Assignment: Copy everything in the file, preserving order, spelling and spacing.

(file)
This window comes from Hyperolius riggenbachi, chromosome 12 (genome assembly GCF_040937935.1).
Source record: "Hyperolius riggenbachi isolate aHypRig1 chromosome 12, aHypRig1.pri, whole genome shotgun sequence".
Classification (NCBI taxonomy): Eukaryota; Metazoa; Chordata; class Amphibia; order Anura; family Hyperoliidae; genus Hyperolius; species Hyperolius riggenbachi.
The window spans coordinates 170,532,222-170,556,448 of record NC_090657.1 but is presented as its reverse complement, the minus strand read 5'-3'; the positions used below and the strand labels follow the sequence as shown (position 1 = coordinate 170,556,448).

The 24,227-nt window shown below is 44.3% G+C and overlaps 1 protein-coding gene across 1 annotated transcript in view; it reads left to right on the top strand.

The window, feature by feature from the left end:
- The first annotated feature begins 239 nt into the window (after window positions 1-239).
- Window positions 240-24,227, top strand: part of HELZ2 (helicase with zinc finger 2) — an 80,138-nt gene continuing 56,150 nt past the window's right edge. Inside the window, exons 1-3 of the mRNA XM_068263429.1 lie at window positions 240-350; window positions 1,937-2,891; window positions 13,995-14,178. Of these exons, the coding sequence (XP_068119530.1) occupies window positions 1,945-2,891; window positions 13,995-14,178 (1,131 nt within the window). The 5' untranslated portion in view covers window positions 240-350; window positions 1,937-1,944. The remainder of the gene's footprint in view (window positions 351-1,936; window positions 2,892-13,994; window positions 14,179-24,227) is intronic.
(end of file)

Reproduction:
This window comes from Hyperolius riggenbachi, chromosome 12 (genome assembly GCF_040937935.1).
Source record: "Hyperolius riggenbachi isolate aHypRig1 chromosome 12, aHypRig1.pri, whole genome shotgun sequence".
Classification (NCBI taxonomy): Eukaryota; Metazoa; Chordata; class Amphibia; order Anura; family Hyperoliidae; genus Hyperolius; species Hyperolius riggenbachi.
The window spans coordinates 170,532,222-170,556,448 of record NC_090657.1 but is presented as its reverse complement, the minus strand read 5'-3'; the positions used below and the strand labels follow the sequence as shown (position 1 = coordinate 170,556,448).

The 24,227-nt window shown below is 44.3% G+C and overlaps 1 protein-coding gene across 1 annotated transcript in view; it reads left to right on the top strand.

The window, feature by feature from the left end:
- The first annotated feature begins 239 nt into the window (after window positions 1-239).
- Window positions 240-24,227, top strand: part of HELZ2 (helicase with zinc finger 2) — an 80,138-nt gene continuing 56,150 nt past the window's right edge. Inside the window, exons 1-3 of the mRNA XM_068263429.1 lie at window positions 240-350; window positions 1,937-2,891; window positions 13,995-14,178. Of these exons, the coding sequence (XP_068119530.1) occupies window positions 1,945-2,891; window positions 13,995-14,178 (1,131 nt within the window). The 5' untranslated portion in view covers window positions 240-350; window positions 1,937-1,944. The remainder of the gene's footprint in view (window positions 351-1,936; window positions 2,892-13,994; window positions 14,179-24,227) is intronic.